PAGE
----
In a contract case, A sues B
A filed the complaint with only one cause of action on 3/15
B filed demurrer on 4/20, to be heard on 5/22
(1) A worried he could lose the demurrer due to some defects in the complaint;
(2) A realized he must file an amended complaint
1. shall A file amended complaint with or without filing a motion to amend in advance? and when ?
2. shall A do something to the demurrer?
3. Anything else shall A be aware of?
Assuming you are "A":
1. As long as you file your amended complaint before 5/22, you can do so without filing a motion for leave to amend. If the demurrer is heard on 5/22, the court may or may not allow you "leave to amend," so if you can get your amended complaint on file before 5/22, that would be best. In fact, you should aim to get it on file several days in advance of 5/22 so that the court and the opposing party will know that the hearing cannot go forward on 5/22.
Code of Civil Procedure Section 472 addresses this issue: "Any pleading may be amended once by the party of course, and without costs, at any time before the answer or demurrer is filed, or after demurrer and before the trial of the issue of law thereon, by filing the same as amended and serving a copy on the adverse party, and the time in which the adverse party must respond thereto shall be computed from the date of notice of the amendment."
2. As noted above, if you file your amended before the hearing, the hearing will be "moot." However, you should either check with the court or the opposing party (or its counsel, if it has one) to make sure the hearing goes "off calendar" so that you do not need to appear. If the court doesn't automatically take the hearing off calendar, the opposing party will need to call the court to request that it be taken off.
3. Yes. There is a LOT you should be aware of, and far too much to address here. Without an attorney, you are at an extreme disadvantage because you will need to guess at everything. Pro per plaintiffs are not often successful in their cases, and even they are, they could have been more successful had they retained an attorney. If you have any chance of prevailing on your claim, and the defendant has the money to pay you, there is likely an attorney out there who will take your case on a contingency basis (you don't pay unless you win). There are also attorneys that can offer "behind the scenes" help (limited scope representation) to keep your legal bills to a minimum.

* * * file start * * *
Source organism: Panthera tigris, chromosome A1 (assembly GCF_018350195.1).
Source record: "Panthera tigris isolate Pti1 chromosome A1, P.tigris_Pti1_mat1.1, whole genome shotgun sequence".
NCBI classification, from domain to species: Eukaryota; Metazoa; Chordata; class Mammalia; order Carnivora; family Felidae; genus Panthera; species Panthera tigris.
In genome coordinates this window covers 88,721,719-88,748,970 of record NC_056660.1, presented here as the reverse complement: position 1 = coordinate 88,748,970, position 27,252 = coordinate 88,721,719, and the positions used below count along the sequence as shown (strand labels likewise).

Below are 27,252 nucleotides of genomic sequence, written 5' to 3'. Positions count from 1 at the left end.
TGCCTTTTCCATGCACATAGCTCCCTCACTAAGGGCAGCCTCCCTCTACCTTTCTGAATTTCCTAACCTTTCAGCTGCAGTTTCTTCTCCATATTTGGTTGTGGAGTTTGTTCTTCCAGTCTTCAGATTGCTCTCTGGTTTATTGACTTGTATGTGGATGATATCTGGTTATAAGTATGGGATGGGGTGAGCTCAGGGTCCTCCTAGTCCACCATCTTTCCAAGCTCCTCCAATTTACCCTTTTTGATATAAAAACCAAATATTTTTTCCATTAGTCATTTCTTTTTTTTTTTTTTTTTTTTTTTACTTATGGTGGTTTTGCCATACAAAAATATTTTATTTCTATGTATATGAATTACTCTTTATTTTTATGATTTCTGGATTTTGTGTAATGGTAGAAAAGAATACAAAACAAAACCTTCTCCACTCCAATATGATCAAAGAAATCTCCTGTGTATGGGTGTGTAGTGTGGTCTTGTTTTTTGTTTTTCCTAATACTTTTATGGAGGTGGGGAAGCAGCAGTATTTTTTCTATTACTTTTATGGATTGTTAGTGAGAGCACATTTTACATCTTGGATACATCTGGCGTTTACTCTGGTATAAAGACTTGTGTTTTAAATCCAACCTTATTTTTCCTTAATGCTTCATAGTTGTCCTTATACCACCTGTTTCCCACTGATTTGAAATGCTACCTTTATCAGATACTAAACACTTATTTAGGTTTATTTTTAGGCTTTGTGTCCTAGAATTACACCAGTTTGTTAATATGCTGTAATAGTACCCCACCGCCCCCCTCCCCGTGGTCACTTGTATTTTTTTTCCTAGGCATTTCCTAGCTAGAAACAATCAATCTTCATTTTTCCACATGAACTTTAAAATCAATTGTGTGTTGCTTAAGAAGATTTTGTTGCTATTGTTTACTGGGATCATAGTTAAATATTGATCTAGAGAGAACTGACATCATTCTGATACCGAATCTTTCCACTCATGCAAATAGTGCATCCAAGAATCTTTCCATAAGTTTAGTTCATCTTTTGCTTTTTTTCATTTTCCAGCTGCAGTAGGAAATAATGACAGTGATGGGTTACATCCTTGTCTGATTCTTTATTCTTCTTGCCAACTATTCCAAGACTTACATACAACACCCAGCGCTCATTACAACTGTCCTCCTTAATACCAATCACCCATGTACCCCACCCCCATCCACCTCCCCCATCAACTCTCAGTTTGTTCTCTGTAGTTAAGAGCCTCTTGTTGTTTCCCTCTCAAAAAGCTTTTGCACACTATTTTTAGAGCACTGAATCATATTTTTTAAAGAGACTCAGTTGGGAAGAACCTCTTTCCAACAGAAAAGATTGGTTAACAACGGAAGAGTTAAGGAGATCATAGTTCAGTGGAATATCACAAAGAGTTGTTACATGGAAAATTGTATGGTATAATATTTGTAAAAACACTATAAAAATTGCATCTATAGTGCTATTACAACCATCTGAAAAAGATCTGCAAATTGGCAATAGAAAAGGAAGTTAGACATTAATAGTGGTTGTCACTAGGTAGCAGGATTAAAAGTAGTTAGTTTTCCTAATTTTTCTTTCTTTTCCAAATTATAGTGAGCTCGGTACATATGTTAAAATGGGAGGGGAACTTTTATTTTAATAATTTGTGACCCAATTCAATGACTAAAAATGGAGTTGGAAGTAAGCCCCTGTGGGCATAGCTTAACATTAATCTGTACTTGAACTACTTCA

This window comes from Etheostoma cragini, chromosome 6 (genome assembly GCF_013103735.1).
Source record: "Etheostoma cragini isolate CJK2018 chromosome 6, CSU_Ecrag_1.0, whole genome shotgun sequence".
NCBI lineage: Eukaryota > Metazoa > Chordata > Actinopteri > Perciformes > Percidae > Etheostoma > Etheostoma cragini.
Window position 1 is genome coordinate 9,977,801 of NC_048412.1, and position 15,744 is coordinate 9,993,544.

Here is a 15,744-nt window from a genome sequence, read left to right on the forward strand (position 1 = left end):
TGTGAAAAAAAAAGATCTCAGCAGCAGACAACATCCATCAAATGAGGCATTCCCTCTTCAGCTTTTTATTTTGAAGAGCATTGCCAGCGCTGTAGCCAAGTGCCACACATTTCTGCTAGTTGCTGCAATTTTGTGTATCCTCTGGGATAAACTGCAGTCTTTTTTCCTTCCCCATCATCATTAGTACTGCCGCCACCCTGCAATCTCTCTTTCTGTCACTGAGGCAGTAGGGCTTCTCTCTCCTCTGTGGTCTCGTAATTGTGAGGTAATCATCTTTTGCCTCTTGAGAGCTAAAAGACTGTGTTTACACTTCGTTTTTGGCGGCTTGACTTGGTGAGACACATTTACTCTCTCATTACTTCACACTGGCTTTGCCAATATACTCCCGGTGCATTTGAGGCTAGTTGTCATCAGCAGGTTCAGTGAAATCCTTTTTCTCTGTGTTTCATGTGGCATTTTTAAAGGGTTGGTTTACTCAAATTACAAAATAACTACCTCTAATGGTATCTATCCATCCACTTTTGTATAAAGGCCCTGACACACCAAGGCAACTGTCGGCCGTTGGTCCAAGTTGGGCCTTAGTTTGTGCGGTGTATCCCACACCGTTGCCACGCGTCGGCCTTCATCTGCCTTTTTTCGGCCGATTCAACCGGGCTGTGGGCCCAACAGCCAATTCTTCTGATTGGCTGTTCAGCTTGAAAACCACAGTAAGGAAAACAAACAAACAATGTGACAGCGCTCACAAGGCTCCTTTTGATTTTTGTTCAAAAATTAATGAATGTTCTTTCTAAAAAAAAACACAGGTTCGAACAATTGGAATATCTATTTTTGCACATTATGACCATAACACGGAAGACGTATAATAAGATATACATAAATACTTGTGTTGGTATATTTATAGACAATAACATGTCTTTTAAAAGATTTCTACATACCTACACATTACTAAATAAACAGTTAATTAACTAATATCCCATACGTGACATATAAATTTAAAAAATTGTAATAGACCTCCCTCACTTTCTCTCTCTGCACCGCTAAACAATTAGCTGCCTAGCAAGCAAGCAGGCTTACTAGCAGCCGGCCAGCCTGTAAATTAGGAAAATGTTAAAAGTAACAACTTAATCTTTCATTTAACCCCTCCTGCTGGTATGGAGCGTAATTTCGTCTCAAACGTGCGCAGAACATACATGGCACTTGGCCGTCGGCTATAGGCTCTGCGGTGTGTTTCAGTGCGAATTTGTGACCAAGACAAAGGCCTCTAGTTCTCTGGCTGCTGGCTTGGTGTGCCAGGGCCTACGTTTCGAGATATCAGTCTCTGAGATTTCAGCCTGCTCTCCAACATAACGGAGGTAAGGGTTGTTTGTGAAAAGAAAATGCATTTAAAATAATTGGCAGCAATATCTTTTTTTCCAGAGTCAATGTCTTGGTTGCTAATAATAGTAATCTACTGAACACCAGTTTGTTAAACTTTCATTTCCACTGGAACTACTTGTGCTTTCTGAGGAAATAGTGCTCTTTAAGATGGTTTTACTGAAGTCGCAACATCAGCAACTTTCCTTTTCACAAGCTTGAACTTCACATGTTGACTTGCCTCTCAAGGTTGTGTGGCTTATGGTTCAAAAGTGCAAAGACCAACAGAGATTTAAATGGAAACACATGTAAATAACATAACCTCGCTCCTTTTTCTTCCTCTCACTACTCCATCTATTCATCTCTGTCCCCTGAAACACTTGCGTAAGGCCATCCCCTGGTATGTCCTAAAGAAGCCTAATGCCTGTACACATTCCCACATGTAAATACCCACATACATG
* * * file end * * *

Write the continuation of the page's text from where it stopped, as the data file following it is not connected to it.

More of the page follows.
Even with a lot of internet research and questions posted here, you will never know everything you need to know to be successful in the case, and you will likely miss key deadlines, which could jeopardize your case. Additionally, if you are suing on a contract and only have one cause of action, I am pretty confident you are already missing out on potential claims that could have been alleged. The fact that the opposing party has demurred to the complaint also suggests that you may already be out-lawyered.
Now that the standard "get an attorney" speech is concluded, in terms of helpful advice for amending your complaint:
Look at the California jury instructions for the cause of action you have sued on. http://www.courts.ca.gov/partners/317.htm If that is breach of contract, your complaint should provide information about every element listed in jury instruction 303. If you have a written contract, include a copy as an exhibit to the complaint and make specific references to any portions the defendant breached.
Also, you can learn from the demurrer. If the demurrer says "Plaintiff failed to allege X,Y and Z," you know that your amended complaint should now allege X, Y, and Z. The demurrer almost always educates you as to what you need to add to fix your complaint.
Attorney Darrow has given you an excellent, detailed response.
Basically, Code of Civil Procedure section 472 allows you to file a First Amended Complaint as a matter of right before any defendant files an Answer. Therefore, if no defendant has yet answered, you can go ahead and file a First Amended Complaint without needing to file a motion for leave to amend.
The demurring defendant will most likely take the demurrer off calendar. Even if not, the judge will likely rule that the demurrer is moot in light of your filing a First Amended Complaint.
You should definitely consult with an attorney to make sure your First Amended Complaint will withstand another demurrer.
Frank W. Chen has been licensed to practice law in California since 1988. The information presented here is general in nature and is not intended, nor should be construed, as legal advice. This posting does not create any attorney-client relationship with the author. For specific advice about your particular situation, consult your own attorney.
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